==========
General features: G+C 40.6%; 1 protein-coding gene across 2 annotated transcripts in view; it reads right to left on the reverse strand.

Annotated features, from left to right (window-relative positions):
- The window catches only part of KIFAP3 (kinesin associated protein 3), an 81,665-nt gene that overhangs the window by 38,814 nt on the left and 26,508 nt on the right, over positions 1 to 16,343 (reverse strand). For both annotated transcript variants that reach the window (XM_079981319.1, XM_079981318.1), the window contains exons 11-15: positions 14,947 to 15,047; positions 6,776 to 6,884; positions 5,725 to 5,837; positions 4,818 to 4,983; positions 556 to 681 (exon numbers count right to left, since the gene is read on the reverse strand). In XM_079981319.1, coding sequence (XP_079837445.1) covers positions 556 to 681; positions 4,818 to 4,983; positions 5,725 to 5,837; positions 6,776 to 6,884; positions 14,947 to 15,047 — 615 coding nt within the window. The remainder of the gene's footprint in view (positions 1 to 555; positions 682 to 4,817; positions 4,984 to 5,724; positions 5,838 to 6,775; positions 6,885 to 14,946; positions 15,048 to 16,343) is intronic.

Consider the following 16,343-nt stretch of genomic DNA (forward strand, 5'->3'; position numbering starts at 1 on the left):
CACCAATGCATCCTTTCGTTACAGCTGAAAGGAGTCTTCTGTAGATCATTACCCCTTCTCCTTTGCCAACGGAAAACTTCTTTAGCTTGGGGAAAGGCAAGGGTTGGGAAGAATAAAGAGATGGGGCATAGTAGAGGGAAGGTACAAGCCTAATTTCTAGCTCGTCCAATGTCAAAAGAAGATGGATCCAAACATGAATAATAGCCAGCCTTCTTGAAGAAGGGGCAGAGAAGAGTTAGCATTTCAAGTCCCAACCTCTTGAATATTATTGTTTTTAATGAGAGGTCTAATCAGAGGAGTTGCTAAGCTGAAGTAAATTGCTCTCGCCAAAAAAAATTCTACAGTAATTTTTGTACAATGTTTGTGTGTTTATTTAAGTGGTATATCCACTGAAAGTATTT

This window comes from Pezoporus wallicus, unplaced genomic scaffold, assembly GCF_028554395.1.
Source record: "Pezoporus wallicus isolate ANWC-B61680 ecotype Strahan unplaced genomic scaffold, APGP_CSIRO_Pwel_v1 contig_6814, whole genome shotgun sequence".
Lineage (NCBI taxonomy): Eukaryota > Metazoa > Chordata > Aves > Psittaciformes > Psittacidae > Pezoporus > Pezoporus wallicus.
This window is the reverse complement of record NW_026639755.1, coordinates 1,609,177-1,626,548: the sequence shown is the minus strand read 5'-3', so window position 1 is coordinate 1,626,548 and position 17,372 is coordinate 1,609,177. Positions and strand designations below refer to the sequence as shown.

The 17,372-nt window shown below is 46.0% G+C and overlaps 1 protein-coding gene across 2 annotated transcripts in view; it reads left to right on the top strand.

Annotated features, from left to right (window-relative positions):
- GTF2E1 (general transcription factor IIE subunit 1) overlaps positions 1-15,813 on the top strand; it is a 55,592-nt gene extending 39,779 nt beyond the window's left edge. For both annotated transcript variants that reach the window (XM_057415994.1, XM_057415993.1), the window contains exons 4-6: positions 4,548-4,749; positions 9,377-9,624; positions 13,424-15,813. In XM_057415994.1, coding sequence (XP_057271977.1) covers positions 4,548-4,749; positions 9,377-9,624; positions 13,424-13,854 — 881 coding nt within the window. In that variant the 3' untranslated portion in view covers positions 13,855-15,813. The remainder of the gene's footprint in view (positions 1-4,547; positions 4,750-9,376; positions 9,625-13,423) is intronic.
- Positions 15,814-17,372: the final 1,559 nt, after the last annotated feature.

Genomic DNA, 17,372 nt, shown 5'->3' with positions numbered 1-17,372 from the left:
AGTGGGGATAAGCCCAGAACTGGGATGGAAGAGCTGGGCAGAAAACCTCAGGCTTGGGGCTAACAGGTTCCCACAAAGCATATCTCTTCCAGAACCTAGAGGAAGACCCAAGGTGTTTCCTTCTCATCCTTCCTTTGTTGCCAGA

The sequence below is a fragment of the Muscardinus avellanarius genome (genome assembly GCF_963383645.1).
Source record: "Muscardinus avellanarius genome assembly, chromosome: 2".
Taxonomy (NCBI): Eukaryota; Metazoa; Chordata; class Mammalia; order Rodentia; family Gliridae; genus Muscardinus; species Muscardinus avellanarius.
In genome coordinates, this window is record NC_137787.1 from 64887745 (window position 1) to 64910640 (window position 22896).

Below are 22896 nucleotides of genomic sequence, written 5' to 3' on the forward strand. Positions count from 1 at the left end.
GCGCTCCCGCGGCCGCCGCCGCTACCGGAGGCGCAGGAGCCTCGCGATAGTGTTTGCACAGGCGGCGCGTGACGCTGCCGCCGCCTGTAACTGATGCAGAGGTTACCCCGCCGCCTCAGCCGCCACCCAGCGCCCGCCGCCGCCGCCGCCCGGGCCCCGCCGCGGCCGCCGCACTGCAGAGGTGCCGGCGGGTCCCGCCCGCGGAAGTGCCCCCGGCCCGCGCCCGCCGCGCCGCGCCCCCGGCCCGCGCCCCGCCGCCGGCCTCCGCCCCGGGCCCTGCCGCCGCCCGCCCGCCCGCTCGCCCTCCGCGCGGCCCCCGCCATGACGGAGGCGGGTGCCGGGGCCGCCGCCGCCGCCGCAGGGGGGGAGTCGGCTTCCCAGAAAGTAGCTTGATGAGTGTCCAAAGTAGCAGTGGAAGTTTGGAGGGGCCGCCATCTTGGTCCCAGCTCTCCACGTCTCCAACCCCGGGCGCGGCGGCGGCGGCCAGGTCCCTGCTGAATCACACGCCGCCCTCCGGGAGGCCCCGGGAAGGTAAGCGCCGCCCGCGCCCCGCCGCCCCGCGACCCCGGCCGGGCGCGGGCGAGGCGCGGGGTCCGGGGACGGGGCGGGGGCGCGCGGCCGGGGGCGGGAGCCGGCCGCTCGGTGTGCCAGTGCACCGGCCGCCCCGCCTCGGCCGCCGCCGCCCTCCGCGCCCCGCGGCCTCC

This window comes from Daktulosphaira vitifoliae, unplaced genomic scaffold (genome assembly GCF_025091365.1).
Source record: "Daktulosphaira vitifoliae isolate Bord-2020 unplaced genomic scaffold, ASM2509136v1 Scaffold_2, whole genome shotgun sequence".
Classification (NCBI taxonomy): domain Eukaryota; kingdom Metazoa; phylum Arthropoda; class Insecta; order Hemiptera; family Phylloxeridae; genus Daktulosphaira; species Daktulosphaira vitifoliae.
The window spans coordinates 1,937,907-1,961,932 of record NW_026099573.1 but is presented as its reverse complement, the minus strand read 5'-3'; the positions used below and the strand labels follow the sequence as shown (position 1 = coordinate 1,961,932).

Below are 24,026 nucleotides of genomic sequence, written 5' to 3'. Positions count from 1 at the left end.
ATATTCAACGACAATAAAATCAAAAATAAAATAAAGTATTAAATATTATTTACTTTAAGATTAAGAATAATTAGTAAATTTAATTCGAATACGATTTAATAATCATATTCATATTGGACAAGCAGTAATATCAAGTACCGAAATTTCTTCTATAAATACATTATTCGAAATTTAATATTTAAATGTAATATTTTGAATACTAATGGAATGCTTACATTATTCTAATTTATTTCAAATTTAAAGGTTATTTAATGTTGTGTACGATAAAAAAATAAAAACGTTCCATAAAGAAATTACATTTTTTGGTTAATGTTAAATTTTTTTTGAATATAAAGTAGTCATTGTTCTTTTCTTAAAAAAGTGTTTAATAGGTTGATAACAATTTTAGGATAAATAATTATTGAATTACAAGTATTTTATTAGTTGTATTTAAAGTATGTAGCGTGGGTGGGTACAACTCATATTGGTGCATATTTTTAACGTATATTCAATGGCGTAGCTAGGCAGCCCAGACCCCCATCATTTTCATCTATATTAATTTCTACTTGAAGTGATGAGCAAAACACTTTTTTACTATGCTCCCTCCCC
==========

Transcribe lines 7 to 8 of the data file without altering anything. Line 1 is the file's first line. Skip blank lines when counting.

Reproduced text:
Source record: "Pezoporus wallicus isolate ANWC-B61680 ecotype Strahan unplaced genomic scaffold, APGP_CSIRO_Pwel_v1 contig_6814, whole genome shotgun sequence".
Lineage (NCBI taxonomy): Eukaryota > Metazoa > Chordata > Aves > Psittaciformes > Psittacidae > Pezoporus > Pezoporus wallicus.